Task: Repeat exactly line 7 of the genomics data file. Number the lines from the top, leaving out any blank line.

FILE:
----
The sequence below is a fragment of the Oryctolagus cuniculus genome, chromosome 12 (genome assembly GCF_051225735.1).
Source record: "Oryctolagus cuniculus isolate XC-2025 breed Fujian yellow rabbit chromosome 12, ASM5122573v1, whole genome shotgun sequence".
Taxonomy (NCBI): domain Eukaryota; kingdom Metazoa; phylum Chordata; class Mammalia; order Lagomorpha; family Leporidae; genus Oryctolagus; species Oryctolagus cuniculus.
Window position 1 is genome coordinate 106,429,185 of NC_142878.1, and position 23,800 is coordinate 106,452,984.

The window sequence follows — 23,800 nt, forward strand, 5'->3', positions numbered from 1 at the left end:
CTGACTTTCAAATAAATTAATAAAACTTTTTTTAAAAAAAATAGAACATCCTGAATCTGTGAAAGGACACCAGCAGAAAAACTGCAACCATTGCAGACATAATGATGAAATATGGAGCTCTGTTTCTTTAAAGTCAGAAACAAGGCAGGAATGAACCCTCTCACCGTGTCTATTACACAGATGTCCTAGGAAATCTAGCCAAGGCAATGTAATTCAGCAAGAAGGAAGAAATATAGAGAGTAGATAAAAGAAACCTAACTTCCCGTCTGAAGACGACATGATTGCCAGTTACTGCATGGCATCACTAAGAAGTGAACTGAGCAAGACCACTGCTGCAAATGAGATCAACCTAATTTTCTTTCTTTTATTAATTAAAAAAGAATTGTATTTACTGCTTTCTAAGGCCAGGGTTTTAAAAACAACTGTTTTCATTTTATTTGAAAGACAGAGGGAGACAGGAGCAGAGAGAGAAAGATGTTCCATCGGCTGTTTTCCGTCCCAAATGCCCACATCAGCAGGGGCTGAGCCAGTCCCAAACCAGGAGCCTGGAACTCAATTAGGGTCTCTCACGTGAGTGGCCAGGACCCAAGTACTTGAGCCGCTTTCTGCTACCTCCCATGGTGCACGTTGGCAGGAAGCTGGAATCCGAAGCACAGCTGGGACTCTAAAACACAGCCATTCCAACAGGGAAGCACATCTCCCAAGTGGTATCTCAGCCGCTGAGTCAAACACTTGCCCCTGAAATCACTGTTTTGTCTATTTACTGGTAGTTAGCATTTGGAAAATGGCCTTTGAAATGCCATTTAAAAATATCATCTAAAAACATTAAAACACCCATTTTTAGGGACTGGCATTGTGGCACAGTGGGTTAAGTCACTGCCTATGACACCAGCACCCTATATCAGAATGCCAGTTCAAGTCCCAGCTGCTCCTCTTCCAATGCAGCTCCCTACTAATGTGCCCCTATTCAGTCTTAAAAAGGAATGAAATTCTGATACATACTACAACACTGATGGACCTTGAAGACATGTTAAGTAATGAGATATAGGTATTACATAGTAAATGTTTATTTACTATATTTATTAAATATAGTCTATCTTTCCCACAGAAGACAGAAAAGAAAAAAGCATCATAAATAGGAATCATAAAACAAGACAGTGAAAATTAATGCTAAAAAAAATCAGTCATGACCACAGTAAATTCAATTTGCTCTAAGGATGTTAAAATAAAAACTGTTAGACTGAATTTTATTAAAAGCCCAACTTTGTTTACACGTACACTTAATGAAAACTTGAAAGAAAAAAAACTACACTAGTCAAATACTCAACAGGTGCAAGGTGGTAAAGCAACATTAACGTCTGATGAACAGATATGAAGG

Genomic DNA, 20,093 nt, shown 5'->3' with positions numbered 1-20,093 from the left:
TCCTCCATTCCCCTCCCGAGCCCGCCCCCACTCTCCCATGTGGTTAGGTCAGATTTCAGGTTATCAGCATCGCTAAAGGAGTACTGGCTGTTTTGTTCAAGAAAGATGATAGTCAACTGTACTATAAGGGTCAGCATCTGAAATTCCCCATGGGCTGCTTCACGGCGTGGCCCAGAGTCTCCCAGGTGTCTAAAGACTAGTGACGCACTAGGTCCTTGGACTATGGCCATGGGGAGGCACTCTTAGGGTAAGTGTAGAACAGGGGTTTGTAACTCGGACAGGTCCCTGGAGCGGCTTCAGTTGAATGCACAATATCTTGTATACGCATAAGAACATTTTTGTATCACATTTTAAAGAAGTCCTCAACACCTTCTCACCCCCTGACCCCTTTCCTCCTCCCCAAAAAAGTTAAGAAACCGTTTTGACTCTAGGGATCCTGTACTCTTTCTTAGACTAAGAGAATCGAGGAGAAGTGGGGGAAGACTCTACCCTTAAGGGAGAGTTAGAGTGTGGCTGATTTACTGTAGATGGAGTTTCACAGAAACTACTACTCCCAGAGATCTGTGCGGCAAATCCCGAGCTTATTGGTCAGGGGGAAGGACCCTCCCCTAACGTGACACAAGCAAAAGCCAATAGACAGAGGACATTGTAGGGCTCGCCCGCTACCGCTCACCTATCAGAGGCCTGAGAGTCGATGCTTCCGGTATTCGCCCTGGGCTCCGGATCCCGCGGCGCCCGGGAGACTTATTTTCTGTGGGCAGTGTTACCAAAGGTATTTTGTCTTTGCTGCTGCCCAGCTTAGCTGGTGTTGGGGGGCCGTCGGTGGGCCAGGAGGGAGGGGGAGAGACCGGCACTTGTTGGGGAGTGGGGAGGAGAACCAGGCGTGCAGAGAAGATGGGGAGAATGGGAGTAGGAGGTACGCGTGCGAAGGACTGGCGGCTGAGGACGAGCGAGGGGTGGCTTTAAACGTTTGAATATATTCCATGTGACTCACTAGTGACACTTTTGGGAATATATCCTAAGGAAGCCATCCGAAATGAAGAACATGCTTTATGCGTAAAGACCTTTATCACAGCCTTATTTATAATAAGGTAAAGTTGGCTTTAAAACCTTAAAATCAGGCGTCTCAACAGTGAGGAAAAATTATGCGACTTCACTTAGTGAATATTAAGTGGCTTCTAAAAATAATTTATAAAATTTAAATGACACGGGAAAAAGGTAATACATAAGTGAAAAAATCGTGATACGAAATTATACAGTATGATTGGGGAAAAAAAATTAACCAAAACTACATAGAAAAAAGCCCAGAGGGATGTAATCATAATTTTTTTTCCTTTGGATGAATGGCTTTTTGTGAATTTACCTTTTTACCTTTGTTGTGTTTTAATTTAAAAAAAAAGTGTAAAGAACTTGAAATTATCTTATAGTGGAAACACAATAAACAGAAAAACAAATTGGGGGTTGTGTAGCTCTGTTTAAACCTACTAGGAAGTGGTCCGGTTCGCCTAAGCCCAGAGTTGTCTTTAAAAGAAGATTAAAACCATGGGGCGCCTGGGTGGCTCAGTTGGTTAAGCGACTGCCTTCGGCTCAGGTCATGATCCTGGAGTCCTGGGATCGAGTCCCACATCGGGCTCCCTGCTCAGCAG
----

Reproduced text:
Genomic DNA, 20,093 nt, shown 5'->3' with positions numbered 1-20,093 from the left: